Vol. 11, No. 2 (2015), 41–59
This article focuses on the double liminality that exiled Tibetans face in Taiwan today. In the context of the international political system, refugees or stateless people cannot be placed into any existing order of nation-states. Refugees are in a state of liminality. With its national title “Republic of China” (ROC), Taiwan has been placed in an ambiguous position with its status as neither a nation-state nor a non-nation-state ever since the ROC was expelled from the United Nations. The ROC is in a state of liminality among states in the international order. In addition, Taiwan claims its sovereignty over Tibet, despite losing this sovereignty in 1949 to the communists. Taiwan’s ambiguity of identity pushes the government neither to treat Tibetan refugees in Taiwan as compatriots nor accept their status as refugees. Placed under double liminal status, exiled Tibetan refugees in Taiwan have been discriminated against and denied their entitled human rights. This paper provides two cases to reveal the very real difficulty of their situation in Taiwan. Both stories present the kind of dilemma the exiled Tibetans face in Taiwan due to this double liminality.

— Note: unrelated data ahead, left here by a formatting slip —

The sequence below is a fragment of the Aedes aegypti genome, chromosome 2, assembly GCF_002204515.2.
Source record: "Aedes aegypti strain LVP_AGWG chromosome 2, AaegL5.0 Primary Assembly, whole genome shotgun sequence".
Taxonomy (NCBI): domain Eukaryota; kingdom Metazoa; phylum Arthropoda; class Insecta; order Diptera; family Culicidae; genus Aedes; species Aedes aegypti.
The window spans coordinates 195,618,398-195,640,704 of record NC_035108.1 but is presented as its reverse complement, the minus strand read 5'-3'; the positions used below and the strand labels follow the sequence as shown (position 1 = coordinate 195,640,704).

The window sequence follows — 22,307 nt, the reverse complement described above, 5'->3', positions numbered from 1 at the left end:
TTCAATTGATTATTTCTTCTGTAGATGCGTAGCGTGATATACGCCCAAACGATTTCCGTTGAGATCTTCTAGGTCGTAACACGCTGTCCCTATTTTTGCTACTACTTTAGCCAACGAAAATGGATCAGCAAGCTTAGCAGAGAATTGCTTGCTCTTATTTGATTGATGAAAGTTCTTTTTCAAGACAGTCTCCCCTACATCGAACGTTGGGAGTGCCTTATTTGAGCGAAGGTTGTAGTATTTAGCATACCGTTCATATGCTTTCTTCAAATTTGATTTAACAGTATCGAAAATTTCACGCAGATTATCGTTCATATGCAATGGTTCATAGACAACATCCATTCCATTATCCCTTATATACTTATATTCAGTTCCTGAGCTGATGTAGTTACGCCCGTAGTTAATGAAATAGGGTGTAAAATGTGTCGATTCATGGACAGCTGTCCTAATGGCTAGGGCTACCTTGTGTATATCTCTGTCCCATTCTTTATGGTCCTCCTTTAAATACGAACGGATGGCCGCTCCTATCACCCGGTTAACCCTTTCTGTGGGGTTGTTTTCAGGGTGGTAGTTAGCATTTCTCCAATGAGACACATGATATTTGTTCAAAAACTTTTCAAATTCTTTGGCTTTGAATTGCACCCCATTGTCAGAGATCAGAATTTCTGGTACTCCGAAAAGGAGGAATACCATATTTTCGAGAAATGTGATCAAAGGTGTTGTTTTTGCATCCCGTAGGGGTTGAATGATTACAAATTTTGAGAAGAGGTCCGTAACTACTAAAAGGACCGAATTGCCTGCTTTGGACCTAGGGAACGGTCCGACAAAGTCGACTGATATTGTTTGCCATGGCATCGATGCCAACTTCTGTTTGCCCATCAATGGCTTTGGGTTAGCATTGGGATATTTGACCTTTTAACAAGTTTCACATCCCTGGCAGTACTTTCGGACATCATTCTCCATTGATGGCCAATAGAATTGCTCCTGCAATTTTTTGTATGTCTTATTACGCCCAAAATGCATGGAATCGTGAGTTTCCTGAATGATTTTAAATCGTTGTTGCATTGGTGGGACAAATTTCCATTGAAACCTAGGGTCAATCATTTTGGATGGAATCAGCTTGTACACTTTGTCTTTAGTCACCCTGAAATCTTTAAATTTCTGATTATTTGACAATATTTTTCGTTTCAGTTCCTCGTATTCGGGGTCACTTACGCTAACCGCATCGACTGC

Mei-Lin Pan is associate professor of Department of Humanities and Social Sciences and deputy dean of College of Hakka Studies at the National Chiao Tung University (NCTU), Hsin Chu, Taiwan. Her areas of research are on economic sociology and development sociology, especially on the survival strategies of migrants and refugees. Her recent articles include: “The Changing Character and Survival Strategies of the Chinese community in India,” China Report Vol. 50, No. 3 (August 2014); “The Tea Production Regime of Beipu and Emei,” Journal of Hakka Studies Vol. 6, No. 1 (2013); and “A Displaced Moral Economy: Tibetan Refugee Sweater Markets and Associations in India,”Taiwanese Journal of Sociology No. 46 (June 2011).